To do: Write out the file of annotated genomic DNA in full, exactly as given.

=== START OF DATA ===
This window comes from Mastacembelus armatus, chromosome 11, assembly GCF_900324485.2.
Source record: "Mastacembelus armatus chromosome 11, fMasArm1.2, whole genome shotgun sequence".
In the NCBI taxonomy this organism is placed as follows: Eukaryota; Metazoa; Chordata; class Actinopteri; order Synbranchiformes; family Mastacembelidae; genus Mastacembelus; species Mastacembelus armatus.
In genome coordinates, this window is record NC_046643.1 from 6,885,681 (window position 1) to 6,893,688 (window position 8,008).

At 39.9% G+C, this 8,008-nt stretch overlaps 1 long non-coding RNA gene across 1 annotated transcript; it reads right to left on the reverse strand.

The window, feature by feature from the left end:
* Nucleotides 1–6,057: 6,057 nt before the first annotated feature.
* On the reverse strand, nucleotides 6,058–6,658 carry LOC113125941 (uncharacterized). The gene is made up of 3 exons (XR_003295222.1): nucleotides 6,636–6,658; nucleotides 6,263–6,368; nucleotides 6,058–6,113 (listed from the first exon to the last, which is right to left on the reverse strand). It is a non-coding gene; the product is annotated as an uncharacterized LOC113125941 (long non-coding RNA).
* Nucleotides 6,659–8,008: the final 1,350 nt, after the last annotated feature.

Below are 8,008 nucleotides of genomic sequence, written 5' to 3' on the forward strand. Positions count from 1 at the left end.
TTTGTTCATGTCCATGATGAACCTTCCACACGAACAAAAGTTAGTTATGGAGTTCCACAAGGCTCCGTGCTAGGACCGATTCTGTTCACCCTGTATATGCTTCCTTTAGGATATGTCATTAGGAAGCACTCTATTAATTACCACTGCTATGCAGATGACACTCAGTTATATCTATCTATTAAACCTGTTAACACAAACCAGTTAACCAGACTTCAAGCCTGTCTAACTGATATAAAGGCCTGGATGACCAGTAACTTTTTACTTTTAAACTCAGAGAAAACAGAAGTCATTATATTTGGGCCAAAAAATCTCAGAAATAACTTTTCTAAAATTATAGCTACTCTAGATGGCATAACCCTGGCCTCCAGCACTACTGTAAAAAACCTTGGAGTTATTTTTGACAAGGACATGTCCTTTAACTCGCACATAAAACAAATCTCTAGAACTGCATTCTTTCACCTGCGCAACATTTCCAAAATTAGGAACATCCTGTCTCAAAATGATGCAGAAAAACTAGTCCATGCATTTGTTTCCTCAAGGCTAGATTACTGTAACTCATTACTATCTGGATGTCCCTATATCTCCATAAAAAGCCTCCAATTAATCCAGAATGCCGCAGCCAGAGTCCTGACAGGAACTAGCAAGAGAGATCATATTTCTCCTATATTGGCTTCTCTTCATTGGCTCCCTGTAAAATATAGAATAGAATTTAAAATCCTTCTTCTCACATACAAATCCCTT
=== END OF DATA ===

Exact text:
This window comes from Mastacembelus armatus, chromosome 11, assembly GCF_900324485.2.
Source record: "Mastacembelus armatus chromosome 11, fMasArm1.2, whole genome shotgun sequence".
In the NCBI taxonomy this organism is placed as follows: Eukaryota; Metazoa; Chordata; class Actinopteri; order Synbranchiformes; family Mastacembelidae; genus Mastacembelus; species Mastacembelus armatus.
In genome coordinates, this window is record NC_046643.1 from 6,885,681 (window position 1) to 6,893,688 (window position 8,008).

At 39.9% G+C, this 8,008-nt stretch overlaps 1 long non-coding RNA gene across 1 annotated transcript; it reads right to left on the reverse strand.

The window, feature by feature from the left end:
* Nucleotides 1–6,057: 6,057 nt before the first annotated feature.
* On the reverse strand, nucleotides 6,058–6,658 carry LOC113125941 (uncharacterized). The gene is made up of 3 exons (XR_003295222.1): nucleotides 6,636–6,658; nucleotides 6,263–6,368; nucleotides 6,058–6,113 (listed from the first exon to the last, which is right to left on the reverse strand). It is a non-coding gene; the product is annotated as an uncharacterized LOC113125941 (long non-coding RNA).
* Nucleotides 6,659–8,008: the final 1,350 nt, after the last annotated feature.

Below are 8,008 nucleotides of genomic sequence, written 5' to 3' on the forward strand. Positions count from 1 at the left end.
TTTGTTCATGTCCATGATGAACCTTCCACACGAACAAAAGTTAGTTATGGAGTTCCACAAGGCTCCGTGCTAGGACCGATTCTGTTCACCCTGTATATGCTTCCTTTAGGATATGTCATTAGGAAGCACTCTATTAATTACCACTGCTATGCAGATGACACTCAGTTATATCTATCTATTAAACCTGTTAACACAAACCAGTTAACCAGACTTCAAGCCTGTCTAACTGATATAAAGGCCTGGATGACCAGTAACTTTTTACTTTTAAACTCAGAGAAAACAGAAGTCATTATATTTGGGCCAAAAAATCTCAGAAATAACTTTTCTAAAATTATAGCTACTCTAGATGGCATAACCCTGGCCTCCAGCACTACTGTAAAAAACCTTGGAGTTATTTTTGACAAGGACATGTCCTTTAACTCGCACATAAAACAAATCTCTAGAACTGCATTCTTTCACCTGCGCAACATTTCCAAAATTAGGAACATCCTGTCTCAAAATGATGCAGAAAAACTAGTCCATGCATTTGTTTCCTCAAGGCTAGATTACTGTAACTCATTACTATCTGGATGTCCCTATATCTCCATAAAAAGCCTCCAATTAATCCAGAATGCCGCAGCCAGAGTCCTGACAGGAACTAGCAAGAGAGATCATATTTCTCCTATATTGGCTTCTCTTCATTGGCTCCCTGTAAAATATAGAATAGAATTTAAAATCCTTCTTCTCACATACAAATCCCTT